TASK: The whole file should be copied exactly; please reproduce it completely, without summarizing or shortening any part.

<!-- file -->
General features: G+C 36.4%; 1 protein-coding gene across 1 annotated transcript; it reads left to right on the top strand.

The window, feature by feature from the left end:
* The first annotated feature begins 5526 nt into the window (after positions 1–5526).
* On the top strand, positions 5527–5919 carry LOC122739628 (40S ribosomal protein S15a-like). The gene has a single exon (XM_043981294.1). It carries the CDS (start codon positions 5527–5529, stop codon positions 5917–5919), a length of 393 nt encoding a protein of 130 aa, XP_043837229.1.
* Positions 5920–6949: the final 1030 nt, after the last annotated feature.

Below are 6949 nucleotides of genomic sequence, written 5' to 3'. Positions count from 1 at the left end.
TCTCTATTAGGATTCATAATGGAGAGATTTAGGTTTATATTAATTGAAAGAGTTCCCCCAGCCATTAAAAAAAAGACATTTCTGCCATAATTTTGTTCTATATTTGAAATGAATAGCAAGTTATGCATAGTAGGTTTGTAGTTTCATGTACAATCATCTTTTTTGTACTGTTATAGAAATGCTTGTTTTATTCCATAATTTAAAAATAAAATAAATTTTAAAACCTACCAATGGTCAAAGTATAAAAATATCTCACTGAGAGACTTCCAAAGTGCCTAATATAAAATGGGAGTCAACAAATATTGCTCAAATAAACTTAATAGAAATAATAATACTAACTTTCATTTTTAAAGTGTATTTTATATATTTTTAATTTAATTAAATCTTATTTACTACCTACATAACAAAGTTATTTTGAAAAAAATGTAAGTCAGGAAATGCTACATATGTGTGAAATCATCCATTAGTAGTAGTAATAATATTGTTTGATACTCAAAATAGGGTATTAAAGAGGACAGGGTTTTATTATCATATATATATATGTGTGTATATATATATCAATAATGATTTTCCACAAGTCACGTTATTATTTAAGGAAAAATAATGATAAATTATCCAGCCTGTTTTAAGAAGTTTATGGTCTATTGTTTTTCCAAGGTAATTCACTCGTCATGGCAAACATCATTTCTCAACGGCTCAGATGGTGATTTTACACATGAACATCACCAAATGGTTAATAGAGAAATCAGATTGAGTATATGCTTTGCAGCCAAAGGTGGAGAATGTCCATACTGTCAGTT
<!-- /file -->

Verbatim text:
General features: G+C 36.4%; 1 protein-coding gene across 1 annotated transcript; it reads left to right on the top strand.

The window, feature by feature from the left end:
* The first annotated feature begins 5526 nt into the window (after positions 1–5526).
* On the top strand, positions 5527–5919 carry LOC122739628 (40S ribosomal protein S15a-like). The gene has a single exon (XM_043981294.1). It carries the CDS (start codon positions 5527–5529, stop codon positions 5917–5919), a length of 393 nt encoding a protein of 130 aa, XP_043837229.1.
* Positions 5920–6949: the final 1030 nt, after the last annotated feature.

Below are 6949 nucleotides of genomic sequence, written 5' to 3'. Positions count from 1 at the left end.
TCTCTATTAGGATTCATAATGGAGAGATTTAGGTTTATATTAATTGAAAGAGTTCCCCCAGCCATTAAAAAAAAGACATTTCTGCCATAATTTTGTTCTATATTTGAAATGAATAGCAAGTTATGCATAGTAGGTTTGTAGTTTCATGTACAATCATCTTTTTTGTACTGTTATAGAAATGCTTGTTTTATTCCATAATTTAAAAATAAAATAAATTTTAAAACCTACCAATGGTCAAAGTATAAAAATATCTCACTGAGAGACTTCCAAAGTGCCTAATATAAAATGGGAGTCAACAAATATTGCTCAAATAAACTTAATAGAAATAATAATACTAACTTTCATTTTTAAAGTGTATTTTATATATTTTTAATTTAATTAAATCTTATTTACTACCTACATAACAAAGTTATTTTGAAAAAAATGTAAGTCAGGAAATGCTACATATGTGTGAAATCATCCATTAGTAGTAGTAATAATATTGTTTGATACTCAAAATAGGGTATTAAAGAGGACAGGGTTTTATTATCATATATATATATGTGTGTATATATATATCAATAATGATTTTCCACAAGTCACGTTATTATTTAAGGAAAAATAATGATAAATTATCCAGCCTGTTTTAAGAAGTTTATGGTCTATTGTTTTTCCAAGGTAATTCACTCGTCATGGCAAACATCATTTCTCAACGGCTCAGATGGTGATTTTACACATGAACATCACCAAATGGTTAATAGAGAAATCAGATTGAGTATATGCTTTGCAGCCAAAGGTGGAGAATGTCCATACTGTCAGTT